Some of my writing in recent years has focused on characters who are much older than the ones I usually write about. While I was taking my morning walk today, I started wondering why that might be and I realized that it is probably because I am closer to those ages than I am to younger protagonists. I can relate to the issues of aging and being on the downside of life. Plus, now that I am of a certain age, I realize that I look at those other older people differently than I did when I was young. Those older people are no longer the grandmother and grandfather I loved dearly but had nothing in common with except my mother or father.
They are my peers, and I now see that we have lives rich with more than rocking chairs and knitting needles. That is what I have tried to capture in my short story collection, The Wisdom of Ages, and also what I addressed in a short story that is featured on The Story Shack, "To Love Again." It has a lovely illustration done by Monique Lafitte.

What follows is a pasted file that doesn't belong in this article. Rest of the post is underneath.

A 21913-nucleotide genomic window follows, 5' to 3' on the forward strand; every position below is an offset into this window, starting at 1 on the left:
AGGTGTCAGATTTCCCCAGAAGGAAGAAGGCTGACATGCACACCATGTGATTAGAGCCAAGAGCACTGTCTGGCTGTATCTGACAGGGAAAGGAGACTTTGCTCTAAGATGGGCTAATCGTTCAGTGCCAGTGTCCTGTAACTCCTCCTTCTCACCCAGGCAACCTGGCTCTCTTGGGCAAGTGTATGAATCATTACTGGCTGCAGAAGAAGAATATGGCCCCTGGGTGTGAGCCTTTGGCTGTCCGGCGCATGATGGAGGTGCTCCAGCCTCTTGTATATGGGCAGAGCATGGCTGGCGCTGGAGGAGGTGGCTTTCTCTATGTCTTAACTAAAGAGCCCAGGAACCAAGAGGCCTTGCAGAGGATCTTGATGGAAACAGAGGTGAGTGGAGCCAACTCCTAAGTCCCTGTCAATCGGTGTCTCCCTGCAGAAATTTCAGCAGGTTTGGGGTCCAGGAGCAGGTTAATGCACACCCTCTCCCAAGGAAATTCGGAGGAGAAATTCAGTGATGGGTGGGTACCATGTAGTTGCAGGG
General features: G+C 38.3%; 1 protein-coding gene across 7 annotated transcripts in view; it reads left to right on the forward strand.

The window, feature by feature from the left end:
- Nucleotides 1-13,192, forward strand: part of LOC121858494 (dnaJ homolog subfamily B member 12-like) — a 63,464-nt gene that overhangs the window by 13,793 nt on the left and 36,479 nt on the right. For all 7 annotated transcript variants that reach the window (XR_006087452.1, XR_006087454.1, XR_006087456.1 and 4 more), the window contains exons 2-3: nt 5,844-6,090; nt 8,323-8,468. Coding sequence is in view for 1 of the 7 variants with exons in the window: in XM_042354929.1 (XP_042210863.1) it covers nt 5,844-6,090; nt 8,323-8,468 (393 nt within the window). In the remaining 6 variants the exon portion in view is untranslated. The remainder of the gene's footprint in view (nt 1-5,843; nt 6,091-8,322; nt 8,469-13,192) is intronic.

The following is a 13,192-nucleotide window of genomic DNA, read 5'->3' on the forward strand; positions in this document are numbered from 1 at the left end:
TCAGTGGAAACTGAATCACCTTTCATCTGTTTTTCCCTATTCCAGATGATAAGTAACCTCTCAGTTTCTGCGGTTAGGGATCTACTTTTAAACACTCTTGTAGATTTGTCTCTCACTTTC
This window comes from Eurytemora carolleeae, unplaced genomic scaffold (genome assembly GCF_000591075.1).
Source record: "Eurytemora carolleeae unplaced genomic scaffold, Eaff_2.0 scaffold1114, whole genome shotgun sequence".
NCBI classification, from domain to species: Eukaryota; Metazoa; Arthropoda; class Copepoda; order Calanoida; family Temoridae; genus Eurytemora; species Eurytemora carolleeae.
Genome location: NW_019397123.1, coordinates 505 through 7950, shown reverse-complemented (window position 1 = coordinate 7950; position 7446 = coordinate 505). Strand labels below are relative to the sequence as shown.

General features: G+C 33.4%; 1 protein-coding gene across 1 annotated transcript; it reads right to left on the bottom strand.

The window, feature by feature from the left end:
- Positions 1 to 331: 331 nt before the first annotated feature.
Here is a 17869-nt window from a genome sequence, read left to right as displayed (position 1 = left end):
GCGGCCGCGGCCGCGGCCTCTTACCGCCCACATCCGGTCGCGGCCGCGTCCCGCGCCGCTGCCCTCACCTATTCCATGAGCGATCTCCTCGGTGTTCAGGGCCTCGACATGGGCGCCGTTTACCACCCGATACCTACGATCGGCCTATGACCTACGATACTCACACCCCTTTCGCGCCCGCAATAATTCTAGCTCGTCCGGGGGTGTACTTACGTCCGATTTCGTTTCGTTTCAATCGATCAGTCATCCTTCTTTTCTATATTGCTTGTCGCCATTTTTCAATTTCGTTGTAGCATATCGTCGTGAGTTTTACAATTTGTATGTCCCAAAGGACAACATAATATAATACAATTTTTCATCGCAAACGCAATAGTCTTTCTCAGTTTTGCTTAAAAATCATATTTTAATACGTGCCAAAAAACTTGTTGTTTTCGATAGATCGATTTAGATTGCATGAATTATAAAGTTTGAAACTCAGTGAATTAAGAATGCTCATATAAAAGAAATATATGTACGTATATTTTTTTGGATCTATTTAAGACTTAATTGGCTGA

The story is about finding love after the death of a spouse. I remember when I was young, when older people lost a husband or wife, they stayed single the rest of their lives. That doesn't happen so much any more, and that is a good thing for those who don't want to spend their later years alone. I wrote about this once before in a short story that was published in the anthology, One Touch, One Glance Anthology of sweet romance stories. That story, New Love, was based loosely on the experience my father had with new love when he was 80, and it proves that there is no age limit on love.
On the other end of the age spectrum are all the young people graduating from college and looking ahead to jobs or graduate school or both. One of our grandsons just graduated, and it was fun to listen to the young people who came to his party as they talked about their dreams and goals for the future.
What are your thoughts on love later in life? Are you celebrating graduations in your families?